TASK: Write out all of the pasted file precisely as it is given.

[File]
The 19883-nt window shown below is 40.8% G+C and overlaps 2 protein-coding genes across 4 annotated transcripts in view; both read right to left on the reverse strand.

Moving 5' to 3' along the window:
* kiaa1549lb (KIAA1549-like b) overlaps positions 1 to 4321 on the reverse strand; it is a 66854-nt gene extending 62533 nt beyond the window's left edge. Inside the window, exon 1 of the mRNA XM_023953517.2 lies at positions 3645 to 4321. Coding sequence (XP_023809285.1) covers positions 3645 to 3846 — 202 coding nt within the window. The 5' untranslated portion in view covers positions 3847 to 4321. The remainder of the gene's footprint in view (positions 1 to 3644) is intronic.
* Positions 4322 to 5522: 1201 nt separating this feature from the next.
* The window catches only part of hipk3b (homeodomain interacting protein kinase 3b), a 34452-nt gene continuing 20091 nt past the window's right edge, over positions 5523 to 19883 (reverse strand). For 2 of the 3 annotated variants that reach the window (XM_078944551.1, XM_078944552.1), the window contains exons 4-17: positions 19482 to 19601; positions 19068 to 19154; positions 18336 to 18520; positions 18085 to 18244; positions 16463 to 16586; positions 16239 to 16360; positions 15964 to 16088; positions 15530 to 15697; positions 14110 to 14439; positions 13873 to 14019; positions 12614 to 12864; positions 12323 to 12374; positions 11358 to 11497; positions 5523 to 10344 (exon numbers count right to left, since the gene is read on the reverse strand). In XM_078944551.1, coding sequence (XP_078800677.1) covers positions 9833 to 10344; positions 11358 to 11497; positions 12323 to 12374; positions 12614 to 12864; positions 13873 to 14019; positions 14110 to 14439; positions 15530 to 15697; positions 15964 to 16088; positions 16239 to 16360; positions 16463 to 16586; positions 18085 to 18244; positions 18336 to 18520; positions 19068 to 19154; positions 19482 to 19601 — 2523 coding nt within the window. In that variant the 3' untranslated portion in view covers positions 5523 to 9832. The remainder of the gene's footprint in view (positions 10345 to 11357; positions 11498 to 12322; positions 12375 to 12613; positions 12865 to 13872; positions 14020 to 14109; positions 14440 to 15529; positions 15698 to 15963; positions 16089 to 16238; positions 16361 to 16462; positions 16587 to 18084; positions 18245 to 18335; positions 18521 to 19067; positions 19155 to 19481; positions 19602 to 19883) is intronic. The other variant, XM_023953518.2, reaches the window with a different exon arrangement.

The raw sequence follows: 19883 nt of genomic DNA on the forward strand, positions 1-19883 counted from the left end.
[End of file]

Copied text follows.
The 19883-nt window shown below is 40.8% G+C and overlaps 2 protein-coding genes across 4 annotated transcripts in view; both read right to left on the reverse strand.

Moving 5' to 3' along the window:
* kiaa1549lb (KIAA1549-like b) overlaps positions 1 to 4321 on the reverse strand; it is a 66854-nt gene extending 62533 nt beyond the window's left edge. Inside the window, exon 1 of the mRNA XM_023953517.2 lies at positions 3645 to 4321. Coding sequence (XP_023809285.1) covers positions 3645 to 3846 — 202 coding nt within the window. The 5' untranslated portion in view covers positions 3847 to 4321. The remainder of the gene's footprint in view (positions 1 to 3644) is intronic.
* Positions 4322 to 5522: 1201 nt separating this feature from the next.
* The window catches only part of hipk3b (homeodomain interacting protein kinase 3b), a 34452-nt gene continuing 20091 nt past the window's right edge, over positions 5523 to 19883 (reverse strand). For 2 of the 3 annotated variants that reach the window (XM_078944551.1, XM_078944552.1), the window contains exons 4-17: positions 19482 to 19601; positions 19068 to 19154; positions 18336 to 18520; positions 18085 to 18244; positions 16463 to 16586; positions 16239 to 16360; positions 15964 to 16088; positions 15530 to 15697; positions 14110 to 14439; positions 13873 to 14019; positions 12614 to 12864; positions 12323 to 12374; positions 11358 to 11497; positions 5523 to 10344 (exon numbers count right to left, since the gene is read on the reverse strand). In XM_078944551.1, coding sequence (XP_078800677.1) covers positions 9833 to 10344; positions 11358 to 11497; positions 12323 to 12374; positions 12614 to 12864; positions 13873 to 14019; positions 14110 to 14439; positions 15530 to 15697; positions 15964 to 16088; positions 16239 to 16360; positions 16463 to 16586; positions 18085 to 18244; positions 18336 to 18520; positions 19068 to 19154; positions 19482 to 19601 — 2523 coding nt within the window. In that variant the 3' untranslated portion in view covers positions 5523 to 9832. The remainder of the gene's footprint in view (positions 10345 to 11357; positions 11498 to 12322; positions 12375 to 12613; positions 12865 to 13872; positions 14020 to 14109; positions 14440 to 15529; positions 15698 to 15963; positions 16089 to 16238; positions 16361 to 16462; positions 16587 to 18084; positions 18245 to 18335; positions 18521 to 19067; positions 19155 to 19481; positions 19602 to 19883) is intronic. The other variant, XM_023953518.2, reaches the window with a different exon arrangement.

The raw sequence follows: 19883 nt of genomic DNA on the forward strand, positions 1-19883 counted from the left end.